Ontario drivers won’t have to report minor collisions under $2,000 in damage

By Adam Miller, Global News

TORONTO — New Ontario road rules have come into effect this will double the threshold for reporting vehicle damage in collisions to $2,000.

Under the new rules, if a collision is estimated to cost a total of $2,000 or more in total damage, drivers must report it to police or a collision reporting centre. Anything less than $2,000 does not require police involvement.

The previous minimum for reporting damage was $1,000, which has been unchanged since 1998 when it was raised from $700.

If the collision injures someone or damages property other than the vehicles involved, it must be reported regardless of the cost of the damage.

The Ministry of Transportation said in a statement that the increase would enhance collision data integrity, align Ontario with other provinces that have made similar changes and address concerns that the former threshold posed an excessive burden on commercial vehicle drivers’ safety records — such as taxi or limousine drivers.

“It’s important for us to be actively reviewing, updating and modernizing our laws so that we are keeping pace with what’s in the marketplace,” Minister of Transportation Stephen del Duca said in a statement.

“These changes bring Ontario in line with other similar Canadian jurisdictions.”

The ministry said that while the change may result in a minor “burden reduction” for police by decreasing the number of crashes they investigate, it encourages all drivers to contact police in the event of a collision for advice on next steps and whether an investigation is needed.

But police said that as long as non-serious collisions are reported to insurance companies, drivers should be covered.

“We do have unfortunately a large insurance fraud issue in Ontario now, and in fact across Canada, which occurs quite regularly,” said Toronto Police Const. Clint Stibbe.

“These are checks in balances that are put in place in order to help keep the claims where they should be and that way there’s no frivolous claims being filed with police or insurance companies.”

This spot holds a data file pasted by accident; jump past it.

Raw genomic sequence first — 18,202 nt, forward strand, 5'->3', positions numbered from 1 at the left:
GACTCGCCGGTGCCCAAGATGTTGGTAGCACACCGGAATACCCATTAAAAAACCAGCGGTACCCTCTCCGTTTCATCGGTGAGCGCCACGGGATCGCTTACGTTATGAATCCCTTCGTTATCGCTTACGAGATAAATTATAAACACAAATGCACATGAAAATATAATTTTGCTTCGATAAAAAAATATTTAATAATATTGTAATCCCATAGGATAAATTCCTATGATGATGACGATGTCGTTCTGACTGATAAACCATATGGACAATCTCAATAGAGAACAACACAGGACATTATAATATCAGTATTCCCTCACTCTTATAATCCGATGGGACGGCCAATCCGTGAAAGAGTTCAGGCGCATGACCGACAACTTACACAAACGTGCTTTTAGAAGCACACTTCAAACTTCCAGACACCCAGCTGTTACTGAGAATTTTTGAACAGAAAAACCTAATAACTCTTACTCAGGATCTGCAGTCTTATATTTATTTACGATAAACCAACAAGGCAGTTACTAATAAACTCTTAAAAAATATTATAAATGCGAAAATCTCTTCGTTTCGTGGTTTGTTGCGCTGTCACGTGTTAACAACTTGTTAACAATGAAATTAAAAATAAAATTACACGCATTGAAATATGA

Stibbe said that when the original damage threshold was set in 1998 it took a fairly substantial collision to add up to $1,000, but in recent years with changes in the way vehicles are designed even a small dent can add up quickly.

“By increasing the amount, it makes it less likely to have to report a collision unless there is substantial damage to a vehicle,” he said, adding that issues can arise when collisions aren’t reported to insurance companies.

“Reporting it keeps you as a consumer safe, because you don’t want to get into a situation where you try and make a deal on the side with somebody so it isn’t reported to insurance, but what ends up happening is that person isn’t as forthcoming or up front with you and in some cases maybe doesn’t reimburse you for the damage.”

Stibbe said it’s best for drivers to report all damage to their insurance company, in order to ensure the vehicle is repaired properly and to avoid any potential civil issues between two drivers.

The changes coincide with a number of new road rules coming into effect Sept. 1, including increased fines for distracted driving, a requirement to maintain a one-metre distance when passing cyclists and the inclusion of tow trucks in the Slow Down, Move Over law.

ICBC says soaring claim costs will mean higher insurance costs for B.C. drivers

VANCOUVER – It will be two months before the Insurance Corp. of B.C. applies for a specific change to basic insurance rates, but drivers across the province are being warned they will pay more.

ICBC has begun filing its basic insurance rate application with the BC Utilities Commission, but final parts of the application, including any request for a rate change, aren’t due until the end of October.

Despite that, the provincial auto insurer says a recent leap in injury claims means that if its request were filed today, it would have to ask for a 6.7 per cent rate hike, the highest possible under current legislation.

ICBC president Mark Blucher says the corporation will work with government over the next few weeks to identify ways to reduce the impending rate increase.

The insurance corporation says costs for bodily injury claims topped $2 billion for the first time last year.

They are expected to climb to $2.3 billion this year, an increase ICBC says amounts to 64 per cent, or almost $900 million, since just 2008.


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